A Possible Explanation

 


A Possible Explanation for the Observed Colour Resolution Differences


It seems that optical crosstalk is a possible cause for the observed low resolution for certain colours of the Es when against particular coloured backgrounds.


For digital camera sensors, optical crosstalk results in poor resolution and colour mixing, and tends to worsen as the pixel size becomes smaller.  Optical crosstalk is explained here.


An article which discusses optical crosstalk in relation to CMOS sensors can be viewed here.


I calculated a measure of pixel size (the sensor area per pixel) from the data given by DPR for various camera models, as shown in the table below (click on the image for a larger view):



The Panasonic FZ50 and the models listed below it in the above table have now all been tested using Dr J C Brown’s coloured Es charts.  In all cases these models show a similar pattern of resolution for the different coloured Es, such as the low resolution of yellow Es on a white background.  These models use CCD, CMOS or 3MOS sensors and use Bayer or non-Bayer pixel arrays.  The only common factor is that they all have pixel areas smaller than 4 sq microns.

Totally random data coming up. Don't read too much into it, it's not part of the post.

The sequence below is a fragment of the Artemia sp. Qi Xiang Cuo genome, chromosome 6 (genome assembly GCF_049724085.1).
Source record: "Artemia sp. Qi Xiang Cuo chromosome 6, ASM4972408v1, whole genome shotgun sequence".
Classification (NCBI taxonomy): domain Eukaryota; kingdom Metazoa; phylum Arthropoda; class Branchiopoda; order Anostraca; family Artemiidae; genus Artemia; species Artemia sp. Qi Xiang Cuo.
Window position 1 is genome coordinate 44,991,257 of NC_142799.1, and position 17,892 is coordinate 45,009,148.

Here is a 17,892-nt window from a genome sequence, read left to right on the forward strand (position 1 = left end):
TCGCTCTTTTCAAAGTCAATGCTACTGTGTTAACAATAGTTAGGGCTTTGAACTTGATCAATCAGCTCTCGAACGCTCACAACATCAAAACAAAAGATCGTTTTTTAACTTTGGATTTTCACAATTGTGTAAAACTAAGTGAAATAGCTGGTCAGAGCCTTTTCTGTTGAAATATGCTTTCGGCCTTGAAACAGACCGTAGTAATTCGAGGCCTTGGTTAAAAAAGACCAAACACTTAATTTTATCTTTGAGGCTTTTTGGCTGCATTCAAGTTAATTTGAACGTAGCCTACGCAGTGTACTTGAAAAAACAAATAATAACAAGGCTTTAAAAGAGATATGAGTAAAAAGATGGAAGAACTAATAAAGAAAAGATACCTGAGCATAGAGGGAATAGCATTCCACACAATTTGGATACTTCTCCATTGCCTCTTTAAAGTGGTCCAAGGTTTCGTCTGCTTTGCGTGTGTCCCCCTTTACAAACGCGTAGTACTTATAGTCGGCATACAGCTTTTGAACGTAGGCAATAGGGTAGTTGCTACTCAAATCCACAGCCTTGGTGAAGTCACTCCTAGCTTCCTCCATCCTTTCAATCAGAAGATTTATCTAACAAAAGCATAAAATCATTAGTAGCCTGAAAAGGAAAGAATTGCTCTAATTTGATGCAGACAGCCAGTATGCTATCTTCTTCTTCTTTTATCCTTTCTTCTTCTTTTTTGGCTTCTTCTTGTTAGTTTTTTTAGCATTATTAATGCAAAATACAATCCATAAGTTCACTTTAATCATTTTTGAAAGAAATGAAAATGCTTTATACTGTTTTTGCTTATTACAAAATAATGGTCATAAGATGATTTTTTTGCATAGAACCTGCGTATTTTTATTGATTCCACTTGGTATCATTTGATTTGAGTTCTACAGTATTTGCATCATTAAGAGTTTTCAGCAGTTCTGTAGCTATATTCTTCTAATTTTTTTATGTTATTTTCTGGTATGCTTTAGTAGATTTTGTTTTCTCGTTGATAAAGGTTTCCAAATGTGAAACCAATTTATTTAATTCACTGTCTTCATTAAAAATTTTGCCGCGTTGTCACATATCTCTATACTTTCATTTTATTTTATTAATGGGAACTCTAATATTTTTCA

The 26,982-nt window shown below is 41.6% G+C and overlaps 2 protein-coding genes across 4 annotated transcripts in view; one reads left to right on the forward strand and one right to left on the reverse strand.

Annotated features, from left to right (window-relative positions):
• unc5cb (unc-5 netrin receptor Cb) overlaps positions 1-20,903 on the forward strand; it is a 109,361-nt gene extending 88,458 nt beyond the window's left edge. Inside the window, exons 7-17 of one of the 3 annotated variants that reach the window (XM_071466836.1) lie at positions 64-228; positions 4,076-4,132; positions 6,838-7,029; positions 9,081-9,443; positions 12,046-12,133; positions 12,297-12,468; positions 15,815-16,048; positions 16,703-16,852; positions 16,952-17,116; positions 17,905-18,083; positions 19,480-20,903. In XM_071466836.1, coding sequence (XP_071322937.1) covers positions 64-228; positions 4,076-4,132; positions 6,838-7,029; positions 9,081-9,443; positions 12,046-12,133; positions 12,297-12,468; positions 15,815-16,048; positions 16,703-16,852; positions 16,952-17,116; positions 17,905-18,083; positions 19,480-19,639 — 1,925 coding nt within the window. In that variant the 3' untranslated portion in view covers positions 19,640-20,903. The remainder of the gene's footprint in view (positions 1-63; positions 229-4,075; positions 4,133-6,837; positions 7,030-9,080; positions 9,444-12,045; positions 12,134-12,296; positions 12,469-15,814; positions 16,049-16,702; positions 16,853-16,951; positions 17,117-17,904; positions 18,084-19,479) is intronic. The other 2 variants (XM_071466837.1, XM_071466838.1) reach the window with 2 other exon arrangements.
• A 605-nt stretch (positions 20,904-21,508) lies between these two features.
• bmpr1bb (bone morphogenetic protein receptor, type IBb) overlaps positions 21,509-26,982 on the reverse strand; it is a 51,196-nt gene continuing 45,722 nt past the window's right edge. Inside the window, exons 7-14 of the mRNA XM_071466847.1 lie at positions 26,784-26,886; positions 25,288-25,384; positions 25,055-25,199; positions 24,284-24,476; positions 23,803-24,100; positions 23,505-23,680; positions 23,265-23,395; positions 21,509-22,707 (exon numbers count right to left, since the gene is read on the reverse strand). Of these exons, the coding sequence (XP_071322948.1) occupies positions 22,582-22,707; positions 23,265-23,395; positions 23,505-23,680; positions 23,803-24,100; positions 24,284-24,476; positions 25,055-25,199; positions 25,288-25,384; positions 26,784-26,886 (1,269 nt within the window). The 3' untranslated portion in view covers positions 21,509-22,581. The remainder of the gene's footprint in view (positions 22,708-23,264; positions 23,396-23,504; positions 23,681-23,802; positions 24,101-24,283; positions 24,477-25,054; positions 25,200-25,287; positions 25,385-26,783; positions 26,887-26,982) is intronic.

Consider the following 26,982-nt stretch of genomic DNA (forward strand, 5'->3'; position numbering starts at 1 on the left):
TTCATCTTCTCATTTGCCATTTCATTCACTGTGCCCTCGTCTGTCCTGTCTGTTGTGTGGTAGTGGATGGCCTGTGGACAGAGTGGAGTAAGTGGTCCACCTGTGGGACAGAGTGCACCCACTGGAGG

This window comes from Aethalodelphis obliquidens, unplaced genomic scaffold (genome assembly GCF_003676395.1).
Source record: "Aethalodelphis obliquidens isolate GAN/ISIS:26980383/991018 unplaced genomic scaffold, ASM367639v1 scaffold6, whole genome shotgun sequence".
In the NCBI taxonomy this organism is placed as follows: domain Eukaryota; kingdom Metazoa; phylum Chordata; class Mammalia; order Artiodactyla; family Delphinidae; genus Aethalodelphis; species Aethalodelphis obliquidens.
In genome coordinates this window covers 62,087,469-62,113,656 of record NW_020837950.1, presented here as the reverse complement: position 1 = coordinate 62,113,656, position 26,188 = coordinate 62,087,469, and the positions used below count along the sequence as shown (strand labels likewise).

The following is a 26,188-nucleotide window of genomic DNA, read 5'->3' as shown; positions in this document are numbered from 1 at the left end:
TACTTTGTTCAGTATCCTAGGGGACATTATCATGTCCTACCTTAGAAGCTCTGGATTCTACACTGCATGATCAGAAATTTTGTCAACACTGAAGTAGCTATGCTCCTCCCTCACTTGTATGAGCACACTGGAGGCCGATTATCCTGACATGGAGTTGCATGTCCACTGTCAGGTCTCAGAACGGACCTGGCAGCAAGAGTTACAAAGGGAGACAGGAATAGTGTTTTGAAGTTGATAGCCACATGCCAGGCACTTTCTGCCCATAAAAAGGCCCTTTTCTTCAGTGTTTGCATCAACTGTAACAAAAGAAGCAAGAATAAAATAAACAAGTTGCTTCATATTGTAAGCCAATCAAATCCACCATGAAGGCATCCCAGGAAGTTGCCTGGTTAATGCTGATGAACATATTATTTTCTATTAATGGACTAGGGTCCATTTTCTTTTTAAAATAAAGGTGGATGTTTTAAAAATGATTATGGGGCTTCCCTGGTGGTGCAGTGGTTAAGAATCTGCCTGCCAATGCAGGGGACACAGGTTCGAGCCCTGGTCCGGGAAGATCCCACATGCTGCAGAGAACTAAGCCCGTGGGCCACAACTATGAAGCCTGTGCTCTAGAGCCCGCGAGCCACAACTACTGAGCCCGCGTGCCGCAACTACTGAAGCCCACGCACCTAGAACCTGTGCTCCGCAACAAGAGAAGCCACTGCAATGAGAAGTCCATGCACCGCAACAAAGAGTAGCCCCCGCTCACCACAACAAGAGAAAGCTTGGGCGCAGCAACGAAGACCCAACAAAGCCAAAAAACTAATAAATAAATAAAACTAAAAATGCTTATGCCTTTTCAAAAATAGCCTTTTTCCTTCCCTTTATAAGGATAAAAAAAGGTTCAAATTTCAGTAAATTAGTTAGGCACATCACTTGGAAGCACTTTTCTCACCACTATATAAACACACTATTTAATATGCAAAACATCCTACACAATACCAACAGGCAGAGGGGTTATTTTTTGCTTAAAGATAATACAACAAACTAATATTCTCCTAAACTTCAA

Dr J C Brown has kindly provided me with a crop from his recent chart test image from the listed Canon DSLR in the table.  This model has a full frame sensor with very large pixels (41.1 sq microns). What is very notable is that this chart shows very good colour rendition and resolution of all the coloured Es. The image is copied below (click on the image for the full sized view):


Above: Chart image crop from Canon 5D Type II (by J C Brown)


This seems to support the conclusion that optical crosstalk, which is associated with small pixel size, is a major factor in the poor colour resolution observed for the camera models with smaller pixels.


These tests were discussed in posts on the DPR Panasonic Forum, at:

http://www.dpreview.com/forums/post/52097341 and http://www.dpreview.com/forums/post/51413807.





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